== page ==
Futures Now

Overextended market creating a solid opportunity in gold, trader says

Gold to grind higher on uncertainty: Trader
Not enough evidence economy is back on feet: Trader
The level the gold ‘must’ hold to prevent prices from slipping

Believe the Trump rally is losing its footing? You may want to explore investing in gold.

Ambrosino Brothers Senior Vice President Todd Colvin, a trader who has worked on the Chicago Mercantile Exchange trading floor for more than 20 years, pointed out some key patterns that currently support owning gold.

"Equities remain very elevated, and we're starting to see call buying come in with both hands which suggests there's fear of a downside move," said Colvin on "Futures Now" last week.

"We're looking at treasury yields creeping lower as well. So you've got everything kind of dynamically moving here," he said. "Gold is a good place to park some money until we start to see the dust settle."

Last week, the Dow Jones Industrial Average came within a whisker of 20,000, a key psychological level, for the first time on December 13. Despite the index's failure to hit that milestone, the index has actually soared eight percent since the November presidential election.

During that same period, gold prices have fallen more than six percent, a sign that the yellow metal might be poised to rebound. Bullion recently set an important bottom near $1130 per ounce, a level traders are now watching very closely.

"This market is way, way oversold on the fact that everything is solved and the [Federal Reserve] is going to raise rates and the economy is back on its feet. I'd like to see some proof in this first quarter data before I write that off," he said.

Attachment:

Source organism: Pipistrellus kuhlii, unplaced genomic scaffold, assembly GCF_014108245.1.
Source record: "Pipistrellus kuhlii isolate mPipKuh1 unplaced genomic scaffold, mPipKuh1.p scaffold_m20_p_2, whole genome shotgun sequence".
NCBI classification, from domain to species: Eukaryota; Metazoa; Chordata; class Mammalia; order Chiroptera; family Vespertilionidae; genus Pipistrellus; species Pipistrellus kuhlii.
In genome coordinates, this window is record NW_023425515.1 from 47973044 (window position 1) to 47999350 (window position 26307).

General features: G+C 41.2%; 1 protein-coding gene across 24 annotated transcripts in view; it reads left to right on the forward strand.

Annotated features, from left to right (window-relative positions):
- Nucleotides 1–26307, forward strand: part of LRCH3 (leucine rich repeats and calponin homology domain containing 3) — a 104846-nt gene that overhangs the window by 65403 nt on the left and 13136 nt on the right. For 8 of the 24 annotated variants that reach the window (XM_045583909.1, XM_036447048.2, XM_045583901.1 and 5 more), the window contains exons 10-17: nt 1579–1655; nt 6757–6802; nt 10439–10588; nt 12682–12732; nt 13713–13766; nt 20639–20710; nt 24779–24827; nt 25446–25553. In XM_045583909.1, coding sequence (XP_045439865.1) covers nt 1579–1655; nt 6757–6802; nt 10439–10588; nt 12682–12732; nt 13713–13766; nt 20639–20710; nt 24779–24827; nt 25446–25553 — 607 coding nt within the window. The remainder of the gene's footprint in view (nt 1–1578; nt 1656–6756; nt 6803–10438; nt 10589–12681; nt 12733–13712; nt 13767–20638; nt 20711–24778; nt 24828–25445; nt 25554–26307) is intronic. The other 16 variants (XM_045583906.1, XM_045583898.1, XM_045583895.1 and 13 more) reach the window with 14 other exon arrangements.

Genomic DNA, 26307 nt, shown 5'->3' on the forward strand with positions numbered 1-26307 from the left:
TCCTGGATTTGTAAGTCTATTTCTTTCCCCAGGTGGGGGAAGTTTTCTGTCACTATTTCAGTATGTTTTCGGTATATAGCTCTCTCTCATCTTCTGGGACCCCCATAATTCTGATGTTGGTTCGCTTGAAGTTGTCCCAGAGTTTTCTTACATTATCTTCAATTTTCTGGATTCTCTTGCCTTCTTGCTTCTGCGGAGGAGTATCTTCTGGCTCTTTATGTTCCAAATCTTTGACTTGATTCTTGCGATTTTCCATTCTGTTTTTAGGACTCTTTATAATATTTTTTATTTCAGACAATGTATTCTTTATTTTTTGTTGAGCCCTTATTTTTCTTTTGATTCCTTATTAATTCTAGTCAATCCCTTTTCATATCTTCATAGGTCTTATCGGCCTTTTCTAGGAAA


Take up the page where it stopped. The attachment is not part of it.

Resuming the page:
The latest earnings season kicked off Friday, with Bank Of America, JPMorgan Chase, and Wells Fargo reporting quarterly results. They were seen largely as a bullish sign for the economy.

Yet it could still shape up to be a long season, as a new administration takes the helm at the White House. President-elect Donald Trump's inauguration is Friday, and the uncertainty surrounding which economic policies could be enacted is contributing to Colvin's case to own gold.

"I think gold right now is a kind of wait and see place to be," he said. "Certainly, the Fed is going to have an influence, the is going to have an influence—but ultimately all that is very over-hyped and I think the market needs to take a step back, and gold is a good place to watch from," Colvin added.

Even though Colvin projects the precious metal should reach $1250 an ounce over the next 30 to 60 days, he is telling investors to be vigilant.

"Right now we need to see a $1200 [an ounce] sustainable trade in gold," he said. "If we can't hold it, $1175 is your downside 'get me out' because if we get back down there, I think it starts to turn a little negative."